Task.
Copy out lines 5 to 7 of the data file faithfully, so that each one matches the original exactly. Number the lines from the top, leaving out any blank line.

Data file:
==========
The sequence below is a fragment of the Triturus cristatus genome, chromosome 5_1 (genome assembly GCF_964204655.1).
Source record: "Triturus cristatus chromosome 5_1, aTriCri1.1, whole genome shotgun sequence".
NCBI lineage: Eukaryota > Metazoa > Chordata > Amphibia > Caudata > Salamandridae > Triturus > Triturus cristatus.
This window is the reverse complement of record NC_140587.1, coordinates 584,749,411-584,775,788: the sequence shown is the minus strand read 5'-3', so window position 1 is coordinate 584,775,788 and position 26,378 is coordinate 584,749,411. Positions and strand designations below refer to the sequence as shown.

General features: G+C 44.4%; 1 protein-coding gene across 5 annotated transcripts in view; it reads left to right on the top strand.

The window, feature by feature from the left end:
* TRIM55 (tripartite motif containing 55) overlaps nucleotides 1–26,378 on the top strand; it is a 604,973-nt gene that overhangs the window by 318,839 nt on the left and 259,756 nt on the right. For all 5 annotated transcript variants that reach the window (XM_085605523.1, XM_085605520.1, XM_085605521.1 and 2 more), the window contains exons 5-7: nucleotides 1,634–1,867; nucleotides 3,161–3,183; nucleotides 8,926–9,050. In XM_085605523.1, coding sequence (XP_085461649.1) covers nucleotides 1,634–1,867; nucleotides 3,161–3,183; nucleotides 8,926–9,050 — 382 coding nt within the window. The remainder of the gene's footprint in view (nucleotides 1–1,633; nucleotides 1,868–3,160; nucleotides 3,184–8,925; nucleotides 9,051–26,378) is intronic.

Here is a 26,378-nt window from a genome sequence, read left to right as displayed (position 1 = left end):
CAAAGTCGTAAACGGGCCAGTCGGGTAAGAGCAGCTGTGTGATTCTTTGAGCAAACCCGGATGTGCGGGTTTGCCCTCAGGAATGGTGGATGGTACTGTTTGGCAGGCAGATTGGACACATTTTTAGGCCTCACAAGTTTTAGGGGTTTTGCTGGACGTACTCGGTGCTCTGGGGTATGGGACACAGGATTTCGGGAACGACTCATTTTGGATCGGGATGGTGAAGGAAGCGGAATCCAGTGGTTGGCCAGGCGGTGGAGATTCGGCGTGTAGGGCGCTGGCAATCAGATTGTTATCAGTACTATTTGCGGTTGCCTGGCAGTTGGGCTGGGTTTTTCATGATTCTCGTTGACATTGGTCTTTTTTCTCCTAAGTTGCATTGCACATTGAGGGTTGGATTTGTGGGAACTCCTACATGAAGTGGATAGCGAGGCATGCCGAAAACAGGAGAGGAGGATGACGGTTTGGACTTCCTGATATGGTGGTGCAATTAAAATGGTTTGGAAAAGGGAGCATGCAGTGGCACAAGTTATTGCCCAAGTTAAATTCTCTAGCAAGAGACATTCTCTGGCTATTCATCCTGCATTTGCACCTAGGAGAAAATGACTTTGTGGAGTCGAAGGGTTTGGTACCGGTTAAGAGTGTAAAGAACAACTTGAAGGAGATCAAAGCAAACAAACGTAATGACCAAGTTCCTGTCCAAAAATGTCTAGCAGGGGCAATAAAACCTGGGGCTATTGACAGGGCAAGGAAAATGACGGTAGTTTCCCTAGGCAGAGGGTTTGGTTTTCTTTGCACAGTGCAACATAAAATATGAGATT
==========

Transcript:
General features: G+C 44.4%; 1 protein-coding gene across 5 annotated transcripts in view; it reads left to right on the top strand.

The window, feature by feature from the left end:
* TRIM55 (tripartite motif containing 55) overlaps nucleotides 1–26,378 on the top strand; it is a 604,973-nt gene that overhangs the window by 318,839 nt on the left and 259,756 nt on the right. For all 5 annotated transcript variants that reach the window (XM_085605523.1, XM_085605520.1, XM_085605521.1 and 2 more), the window contains exons 5-7: nucleotides 1,634–1,867; nucleotides 3,161–3,183; nucleotides 8,926–9,050. In XM_085605523.1, coding sequence (XP_085461649.1) covers nucleotides 1,634–1,867; nucleotides 3,161–3,183; nucleotides 8,926–9,050 — 382 coding nt within the window. The remainder of the gene's footprint in view (nucleotides 1–1,633; nucleotides 1,868–3,160; nucleotides 3,184–8,925; nucleotides 9,051–26,378) is intronic.